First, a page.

In the spirit of the holiday season, this is a series of short blog posts covering random things I have learned while doing Salesforce development, one for each day of Advent.

Batman vs. Superman
Use blocks to control what your code can see

When it comes to writing code, scope is used to describe how visible a piece of code is to the rest of your code. For example, if a variable is in scope, then it can be referenced. An easy way to define a scope is within curly braces. In Apex, I generally see curly braces used in a few contexts:

To define methods and classes

public class MyClass {
    private static Object scopedToClass;
    public class void myMethod() {
      Object scopedToMethod;
    }
}

To scope if statements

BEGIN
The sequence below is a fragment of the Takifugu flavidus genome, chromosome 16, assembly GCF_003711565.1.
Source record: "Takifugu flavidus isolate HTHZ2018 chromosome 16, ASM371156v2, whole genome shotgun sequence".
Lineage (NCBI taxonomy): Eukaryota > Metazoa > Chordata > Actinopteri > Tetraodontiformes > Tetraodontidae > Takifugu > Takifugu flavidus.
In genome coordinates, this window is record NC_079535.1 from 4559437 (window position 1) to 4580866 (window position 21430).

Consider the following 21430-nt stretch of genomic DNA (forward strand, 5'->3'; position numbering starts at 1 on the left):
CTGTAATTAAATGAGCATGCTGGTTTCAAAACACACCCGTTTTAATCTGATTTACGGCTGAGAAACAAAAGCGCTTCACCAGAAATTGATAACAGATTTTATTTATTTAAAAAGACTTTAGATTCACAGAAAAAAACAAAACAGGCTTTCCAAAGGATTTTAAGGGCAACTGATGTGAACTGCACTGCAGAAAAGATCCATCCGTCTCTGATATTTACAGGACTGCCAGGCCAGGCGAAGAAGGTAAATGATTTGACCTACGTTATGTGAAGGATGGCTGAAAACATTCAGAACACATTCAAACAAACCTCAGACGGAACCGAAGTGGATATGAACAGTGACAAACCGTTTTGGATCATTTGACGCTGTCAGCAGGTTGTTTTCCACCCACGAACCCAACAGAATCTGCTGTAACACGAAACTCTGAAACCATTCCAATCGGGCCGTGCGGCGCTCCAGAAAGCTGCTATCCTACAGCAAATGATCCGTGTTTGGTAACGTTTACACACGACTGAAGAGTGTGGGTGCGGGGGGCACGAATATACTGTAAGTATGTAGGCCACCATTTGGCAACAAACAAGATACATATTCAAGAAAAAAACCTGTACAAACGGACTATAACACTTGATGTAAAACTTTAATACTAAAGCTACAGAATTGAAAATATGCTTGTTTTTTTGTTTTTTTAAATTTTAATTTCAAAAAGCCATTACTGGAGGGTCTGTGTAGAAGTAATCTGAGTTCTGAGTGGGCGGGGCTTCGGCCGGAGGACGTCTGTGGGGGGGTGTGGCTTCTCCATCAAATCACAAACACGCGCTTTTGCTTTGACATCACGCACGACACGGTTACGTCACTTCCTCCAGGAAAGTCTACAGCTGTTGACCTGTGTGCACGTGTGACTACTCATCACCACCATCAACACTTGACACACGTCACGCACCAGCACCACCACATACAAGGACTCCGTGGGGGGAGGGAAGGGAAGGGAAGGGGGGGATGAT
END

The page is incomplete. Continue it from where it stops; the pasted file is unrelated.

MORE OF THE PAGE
if (myCondition) {
    Object scopedToIf;
} else {
    Object scopedToElse
}

To scope loops

for(Object x : records) {
    Object scopedToLoop;
}

But recently I noticed that you can you just use curly braces to create scope anywhere. For example, if you have a large method and want to limit the scope of parts it, you just use curly braces to create that scope without creating another method.

public void myMethod() {
    Object inMethodScope;

    {
        Object inBlockScope;
    }

    //This would fail compilation because
    //inBlockScope is out of scope of the rest of the method!
    System.debug(inBlockScope);
}

I can’t think of many times when you would use this where a separate method or a separate class would be more appropriate. Maybe if you were really trying to manage some heap issues and breaking things out into a separate method isn’t really feasible? It seems a little farfetched, but it’s always fun to find another tool in the toolbox, just in case.